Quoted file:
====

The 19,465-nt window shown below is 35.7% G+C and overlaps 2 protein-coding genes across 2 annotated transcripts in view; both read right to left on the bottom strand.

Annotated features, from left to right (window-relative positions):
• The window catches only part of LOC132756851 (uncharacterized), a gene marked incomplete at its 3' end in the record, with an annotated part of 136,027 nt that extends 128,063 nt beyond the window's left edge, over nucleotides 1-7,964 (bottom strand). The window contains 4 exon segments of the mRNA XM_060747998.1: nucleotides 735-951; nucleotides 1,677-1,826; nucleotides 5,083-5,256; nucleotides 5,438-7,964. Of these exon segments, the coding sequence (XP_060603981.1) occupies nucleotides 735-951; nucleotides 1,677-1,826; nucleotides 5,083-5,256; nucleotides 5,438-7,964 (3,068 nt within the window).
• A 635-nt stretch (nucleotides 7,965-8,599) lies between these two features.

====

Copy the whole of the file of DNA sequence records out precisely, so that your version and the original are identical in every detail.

The 19,465-nt window shown below is 35.7% G+C and overlaps 2 protein-coding genes across 2 annotated transcripts in view; both read right to left on the bottom strand.

Annotated features, from left to right (window-relative positions):
• The window catches only part of LOC132756851 (uncharacterized), a gene marked incomplete at its 3' end in the record, with an annotated part of 136,027 nt that extends 128,063 nt beyond the window's left edge, over nucleotides 1-7,964 (bottom strand). The window contains 4 exon segments of the mRNA XM_060747998.1: nucleotides 735-951; nucleotides 1,677-1,826; nucleotides 5,083-5,256; nucleotides 5,438-7,964. Of these exon segments, the coding sequence (XP_060603981.1) occupies nucleotides 735-951; nucleotides 1,677-1,826; nucleotides 5,083-5,256; nucleotides 5,438-7,964 (3,068 nt within the window).
• A 635-nt stretch (nucleotides 7,965-8,599) lies between these two features.